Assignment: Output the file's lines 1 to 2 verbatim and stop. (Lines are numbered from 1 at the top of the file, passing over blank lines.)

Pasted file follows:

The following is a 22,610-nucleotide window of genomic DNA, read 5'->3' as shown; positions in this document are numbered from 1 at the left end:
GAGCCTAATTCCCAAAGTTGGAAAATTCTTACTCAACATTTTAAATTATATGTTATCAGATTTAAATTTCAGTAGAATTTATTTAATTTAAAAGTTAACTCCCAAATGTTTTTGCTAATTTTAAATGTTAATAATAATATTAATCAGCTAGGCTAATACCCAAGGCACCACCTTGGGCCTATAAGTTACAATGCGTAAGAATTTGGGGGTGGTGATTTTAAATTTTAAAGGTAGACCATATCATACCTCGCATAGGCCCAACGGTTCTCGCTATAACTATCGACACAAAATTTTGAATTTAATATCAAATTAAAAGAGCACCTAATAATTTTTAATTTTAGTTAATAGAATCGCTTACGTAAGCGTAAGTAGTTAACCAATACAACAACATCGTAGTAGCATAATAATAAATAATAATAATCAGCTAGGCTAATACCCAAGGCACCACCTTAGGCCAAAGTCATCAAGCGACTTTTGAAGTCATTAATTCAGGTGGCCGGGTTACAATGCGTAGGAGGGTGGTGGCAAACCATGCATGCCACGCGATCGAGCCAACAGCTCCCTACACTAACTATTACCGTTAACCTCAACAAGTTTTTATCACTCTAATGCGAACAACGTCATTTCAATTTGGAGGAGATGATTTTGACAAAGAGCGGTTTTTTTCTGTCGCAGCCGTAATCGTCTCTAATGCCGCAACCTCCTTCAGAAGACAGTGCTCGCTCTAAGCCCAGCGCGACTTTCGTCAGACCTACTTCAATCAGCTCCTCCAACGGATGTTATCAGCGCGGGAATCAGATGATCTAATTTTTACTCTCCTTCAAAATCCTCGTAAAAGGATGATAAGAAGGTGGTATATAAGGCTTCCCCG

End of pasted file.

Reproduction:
The following is a 22,610-nucleotide window of genomic DNA, read 5'->3' as shown; positions in this document are numbered from 1 at the left end:
GAGCCTAATTCCCAAAGTTGGAAAATTCTTACTCAACATTTTAAATTATATGTTATCAGATTTAAATTTCAGTAGAATTTATTTAATTTAAAAGTTAACTCCCAAATGTTTTTGCTAATTTTAAATGTTAATAATAATATTAATCAGCTAGGCTAATACCCAAGGCACCACCTTGGGCCTATAAGTTACAATGCGTAAGAATTTGGGGGTGGTGATTTTAAATTTTAAAGGTAGACCATATCATACCTCGCATAGGCCCAACGGTTCTCGCTATAACTATCGACACAAAATTTTGAATTTAATATCAAATTAAAAGAGCACCTAATAATTTTTAATTTTAGTTAATAGAATCGCTTACGTAAGCGTAAGTAGTTAACCAATACAACAACATCGTAGTAGCATAATAATAAATAATAATAATCAGCTAGGCTAATACCCAAGGCACCACCTTAGGCCAAAGTCATCAAGCGACTTTTGAAGTCATTAATTCAGGTGGCCGGGTTACAATGCGTAGGAGGGTGGTGGCAAACCATGCATGCCACGCGATCGAGCCAACAGCTCCCTACACTAACTATTACCGTTAACCTCAACAAGTTTTTATCACTCTAATGCGAACAACGTCATTTCAATTTGGAGGAGATGATTTTGACAAAGAGCGGTTTTTTTCTGTCGCAGCCGTAATCGTCTCTAATGCCGCAACCTCCTTCAGAAGACAGTGCTCGCTCTAAGCCCAGCGCGACTTTCGTCAGACCTACTTCAATCAGCTCCTCCAACGGATGTTATCAGCGCGGGAATCAGATGATCTAATTTTTACTCTCCTTCAAAATCCTCGTAAAAGGATGATAAGAAGGTGGTATATAAGGCTTCCCCG